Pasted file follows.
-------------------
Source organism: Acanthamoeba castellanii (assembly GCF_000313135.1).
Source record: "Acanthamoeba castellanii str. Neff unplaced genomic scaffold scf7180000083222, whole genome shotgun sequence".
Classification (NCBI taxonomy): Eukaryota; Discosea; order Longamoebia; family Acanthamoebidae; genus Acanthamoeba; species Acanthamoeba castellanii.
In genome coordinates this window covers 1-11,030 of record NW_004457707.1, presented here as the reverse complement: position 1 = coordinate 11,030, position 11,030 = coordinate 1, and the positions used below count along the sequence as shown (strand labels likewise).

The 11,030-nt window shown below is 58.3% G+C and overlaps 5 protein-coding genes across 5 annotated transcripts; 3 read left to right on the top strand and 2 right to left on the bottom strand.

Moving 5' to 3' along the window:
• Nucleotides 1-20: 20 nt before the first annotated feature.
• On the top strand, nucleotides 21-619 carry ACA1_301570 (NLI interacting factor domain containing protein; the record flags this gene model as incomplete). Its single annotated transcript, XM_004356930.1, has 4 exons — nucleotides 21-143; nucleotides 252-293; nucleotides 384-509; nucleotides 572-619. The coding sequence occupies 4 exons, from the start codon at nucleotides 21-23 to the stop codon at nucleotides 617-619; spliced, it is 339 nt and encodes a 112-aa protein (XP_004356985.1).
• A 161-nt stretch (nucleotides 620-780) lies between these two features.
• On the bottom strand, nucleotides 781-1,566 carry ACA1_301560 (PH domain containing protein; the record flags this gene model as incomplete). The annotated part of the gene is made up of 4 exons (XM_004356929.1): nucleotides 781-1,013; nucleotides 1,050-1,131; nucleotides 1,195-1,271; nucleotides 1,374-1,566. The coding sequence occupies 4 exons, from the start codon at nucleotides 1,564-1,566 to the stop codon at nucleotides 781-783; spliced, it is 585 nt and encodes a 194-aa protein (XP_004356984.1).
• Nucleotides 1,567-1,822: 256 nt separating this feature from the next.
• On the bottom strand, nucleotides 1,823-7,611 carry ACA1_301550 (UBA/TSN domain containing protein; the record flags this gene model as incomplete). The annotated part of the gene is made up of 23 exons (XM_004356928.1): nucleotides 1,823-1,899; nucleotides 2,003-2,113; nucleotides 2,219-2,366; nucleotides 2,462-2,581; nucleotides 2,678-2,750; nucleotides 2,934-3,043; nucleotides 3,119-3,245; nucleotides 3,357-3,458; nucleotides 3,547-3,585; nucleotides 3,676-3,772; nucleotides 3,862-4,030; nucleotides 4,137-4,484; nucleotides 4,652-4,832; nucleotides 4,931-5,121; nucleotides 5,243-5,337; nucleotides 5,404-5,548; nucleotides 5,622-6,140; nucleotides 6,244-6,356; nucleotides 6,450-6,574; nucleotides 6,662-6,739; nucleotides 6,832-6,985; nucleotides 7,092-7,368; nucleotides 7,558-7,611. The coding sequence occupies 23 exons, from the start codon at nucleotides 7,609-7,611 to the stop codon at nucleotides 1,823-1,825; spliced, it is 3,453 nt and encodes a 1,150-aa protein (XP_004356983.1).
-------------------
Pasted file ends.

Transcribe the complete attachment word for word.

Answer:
Source organism: Acanthamoeba castellanii (assembly GCF_000313135.1).
Source record: "Acanthamoeba castellanii str. Neff unplaced genomic scaffold scf7180000083222, whole genome shotgun sequence".
Classification (NCBI taxonomy): Eukaryota; Discosea; order Longamoebia; family Acanthamoebidae; genus Acanthamoeba; species Acanthamoeba castellanii.
In genome coordinates this window covers 1-11,030 of record NW_004457707.1, presented here as the reverse complement: position 1 = coordinate 11,030, position 11,030 = coordinate 1, and the positions used below count along the sequence as shown (strand labels likewise).

The 11,030-nt window shown below is 58.3% G+C and overlaps 5 protein-coding genes across 5 annotated transcripts; 3 read left to right on the top strand and 2 right to left on the bottom strand.

Moving 5' to 3' along the window:
• Nucleotides 1-20: 20 nt before the first annotated feature.
• On the top strand, nucleotides 21-619 carry ACA1_301570 (NLI interacting factor domain containing protein; the record flags this gene model as incomplete). Its single annotated transcript, XM_004356930.1, has 4 exons — nucleotides 21-143; nucleotides 252-293; nucleotides 384-509; nucleotides 572-619. The coding sequence occupies 4 exons, from the start codon at nucleotides 21-23 to the stop codon at nucleotides 617-619; spliced, it is 339 nt and encodes a 112-aa protein (XP_004356985.1).
• A 161-nt stretch (nucleotides 620-780) lies between these two features.
• On the bottom strand, nucleotides 781-1,566 carry ACA1_301560 (PH domain containing protein; the record flags this gene model as incomplete). The annotated part of the gene is made up of 4 exons (XM_004356929.1): nucleotides 781-1,013; nucleotides 1,050-1,131; nucleotides 1,195-1,271; nucleotides 1,374-1,566. The coding sequence occupies 4 exons, from the start codon at nucleotides 1,564-1,566 to the stop codon at nucleotides 781-783; spliced, it is 585 nt and encodes a 194-aa protein (XP_004356984.1).
• Nucleotides 1,567-1,822: 256 nt separating this feature from the next.
• On the bottom strand, nucleotides 1,823-7,611 carry ACA1_301550 (UBA/TSN domain containing protein; the record flags this gene model as incomplete). The annotated part of the gene is made up of 23 exons (XM_004356928.1): nucleotides 1,823-1,899; nucleotides 2,003-2,113; nucleotides 2,219-2,366; nucleotides 2,462-2,581; nucleotides 2,678-2,750; nucleotides 2,934-3,043; nucleotides 3,119-3,245; nucleotides 3,357-3,458; nucleotides 3,547-3,585; nucleotides 3,676-3,772; nucleotides 3,862-4,030; nucleotides 4,137-4,484; nucleotides 4,652-4,832; nucleotides 4,931-5,121; nucleotides 5,243-5,337; nucleotides 5,404-5,548; nucleotides 5,622-6,140; nucleotides 6,244-6,356; nucleotides 6,450-6,574; nucleotides 6,662-6,739; nucleotides 6,832-6,985; nucleotides 7,092-7,368; nucleotides 7,558-7,611. The coding sequence occupies 23 exons, from the start codon at nucleotides 7,609-7,611 to the stop codon at nucleotides 1,823-1,825; spliced, it is 3,453 nt and encodes a 1,150-aa protein (XP_004356983.1).